The conflict between English youth subcultures of mods and rockers is well documented for their clash of musical tastes and dress sense, their rivalry reached boiling point in the 1960’s which culminated with events like those during Whitsun weekender in 1964. Here we look back to the events and assess the presence of each clan in the modern day.
A few were jailed and dozens arrested amidst violent clashes at southern seaside resorts between hundreds of youths- leading to a media frenzy nearly 50 years ago on May 18th 1964.
A couple of stab wounds were reported and bottles were thrown at police as they tried to disperse the groups of teenagers, who were to blame for a lot of vandalised property in areas such as Brighton, Bournemouth, Margate and Broadstairs.
The weekend went on to leave a lasting impression on British culture- the events were dramatized in the 1979 film “Quadrophenia” featuring Ray Winstone amongst others. Seaside town Margate has even opened an exhibition portraying the clash in hope of boosting tourism in the area.
Want to know more? here is a video dedicated to the mods and rockers story
Mods and rockers are two of the most notable music and style youth subcultures we have seen in this country and each had a distinctive presence as per the clashes of the time.
Mods were generally seen as being young men who wore clean cut clothing such as suits and rode scooters with numerous mirrors and mascots, wearing parka jackets and helmets for protection. Additionally they were associated with liking specific genres of music such as soul, rhythm and blues, ska and beat music. Band The Who are seen as traditional mod icons and the style still lives on through clothing brands such as Fred Perry and Dr Martens who style clothes similar to the mod ideology. Both brands can be found at Mainline, and the Whitsun weekend’s legacy is evident from these latest designs from Fred Perry who have depicted the beach-side chaos in print.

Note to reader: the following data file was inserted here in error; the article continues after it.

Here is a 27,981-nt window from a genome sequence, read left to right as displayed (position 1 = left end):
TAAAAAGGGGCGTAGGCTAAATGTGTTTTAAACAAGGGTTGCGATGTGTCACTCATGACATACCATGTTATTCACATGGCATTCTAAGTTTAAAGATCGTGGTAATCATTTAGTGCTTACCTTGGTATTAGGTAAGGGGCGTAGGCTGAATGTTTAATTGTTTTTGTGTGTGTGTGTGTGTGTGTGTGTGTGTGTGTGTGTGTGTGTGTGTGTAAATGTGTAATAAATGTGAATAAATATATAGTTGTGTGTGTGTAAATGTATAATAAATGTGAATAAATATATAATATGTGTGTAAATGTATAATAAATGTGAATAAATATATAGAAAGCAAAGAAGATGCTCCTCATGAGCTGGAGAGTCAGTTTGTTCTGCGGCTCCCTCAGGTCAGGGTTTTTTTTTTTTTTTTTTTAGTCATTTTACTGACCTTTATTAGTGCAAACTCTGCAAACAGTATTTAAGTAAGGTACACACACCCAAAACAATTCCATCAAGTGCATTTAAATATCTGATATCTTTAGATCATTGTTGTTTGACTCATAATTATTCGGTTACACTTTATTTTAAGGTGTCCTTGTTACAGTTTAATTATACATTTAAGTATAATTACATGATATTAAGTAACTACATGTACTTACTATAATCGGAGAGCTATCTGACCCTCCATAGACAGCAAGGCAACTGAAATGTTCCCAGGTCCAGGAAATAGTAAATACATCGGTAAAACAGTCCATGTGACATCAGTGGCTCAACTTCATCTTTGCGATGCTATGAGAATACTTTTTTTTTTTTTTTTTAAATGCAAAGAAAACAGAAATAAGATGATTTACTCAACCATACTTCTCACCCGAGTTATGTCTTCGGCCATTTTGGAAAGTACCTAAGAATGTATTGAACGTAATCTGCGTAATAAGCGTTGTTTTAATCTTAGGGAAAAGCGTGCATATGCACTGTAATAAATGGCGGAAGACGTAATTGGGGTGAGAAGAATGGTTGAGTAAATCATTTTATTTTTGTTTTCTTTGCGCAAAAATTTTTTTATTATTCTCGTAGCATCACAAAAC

Rockers culture was centred on motorcycling in contrast to the mods scooters and stereotypically they wore black leathers and motorcycle boots as they did so. Their love of music genre rock and roll was reflected by their pompadour styled haircuts which were advocated by their idols such as Elvis and Buddy Holly. The rock culture much like mod culture has left a lasting imprint on our style today and it is responsible for many existing styles and musical bands that all draw influences. At Mainline Menswear you can find evidence of this with our Belstaff leather riding jackets- a timeless item which will never go out of fashion.
Some say the events of that weekend were greatly exaggerated, and that if it had happened nowadays it would be no different to the disturbances which happen every weekend at the heart of some city’s nightlife. Whatever the extent of those clashes, the occasion marks a bold symbol of British youth and clearly its impact has reverberated through to shape styles of the 21st century too. Many say artists like Jake Bugg and Oasis have images relating to by-gone mod eras, and equally rockers can be held responsible for many contemporary fashions in the public eye. Whatever had been seen that weekend was totally unique and had never been seen before- a sentiment many fashion houses aim to achieve themselves.